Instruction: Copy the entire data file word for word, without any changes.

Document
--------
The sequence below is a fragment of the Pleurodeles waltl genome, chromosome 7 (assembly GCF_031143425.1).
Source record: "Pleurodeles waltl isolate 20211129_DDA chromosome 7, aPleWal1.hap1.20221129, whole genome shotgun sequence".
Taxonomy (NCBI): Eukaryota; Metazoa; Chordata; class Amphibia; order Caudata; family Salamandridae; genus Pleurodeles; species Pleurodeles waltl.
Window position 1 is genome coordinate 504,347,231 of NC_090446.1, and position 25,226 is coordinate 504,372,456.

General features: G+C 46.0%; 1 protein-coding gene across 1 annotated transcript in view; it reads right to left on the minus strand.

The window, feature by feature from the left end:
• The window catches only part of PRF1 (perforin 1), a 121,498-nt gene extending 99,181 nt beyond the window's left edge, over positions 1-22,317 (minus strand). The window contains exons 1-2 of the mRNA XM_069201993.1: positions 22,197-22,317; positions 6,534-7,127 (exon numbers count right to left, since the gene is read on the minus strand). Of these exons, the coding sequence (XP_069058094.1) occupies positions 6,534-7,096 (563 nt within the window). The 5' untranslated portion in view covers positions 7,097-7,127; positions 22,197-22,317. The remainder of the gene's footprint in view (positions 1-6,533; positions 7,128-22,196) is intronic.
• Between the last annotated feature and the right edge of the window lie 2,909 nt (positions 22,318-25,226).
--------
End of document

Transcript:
The sequence below is a fragment of the Pleurodeles waltl genome, chromosome 7 (assembly GCF_031143425.1).
Source record: "Pleurodeles waltl isolate 20211129_DDA chromosome 7, aPleWal1.hap1.20221129, whole genome shotgun sequence".
Taxonomy (NCBI): Eukaryota; Metazoa; Chordata; class Amphibia; order Caudata; family Salamandridae; genus Pleurodeles; species Pleurodeles waltl.
Window position 1 is genome coordinate 504,347,231 of NC_090446.1, and position 25,226 is coordinate 504,372,456.

General features: G+C 46.0%; 1 protein-coding gene across 1 annotated transcript in view; it reads right to left on the minus strand.

The window, feature by feature from the left end:
• The window catches only part of PRF1 (perforin 1), a 121,498-nt gene extending 99,181 nt beyond the window's left edge, over positions 1-22,317 (minus strand). The window contains exons 1-2 of the mRNA XM_069201993.1: positions 22,197-22,317; positions 6,534-7,127 (exon numbers count right to left, since the gene is read on the minus strand). Of these exons, the coding sequence (XP_069058094.1) occupies positions 6,534-7,096 (563 nt within the window). The 5' untranslated portion in view covers positions 7,097-7,127; positions 22,197-22,317. The remainder of the gene's footprint in view (positions 1-6,533; positions 7,128-22,196) is intronic.
• Between the last annotated feature and the right edge of the window lie 2,909 nt (positions 22,318-25,226).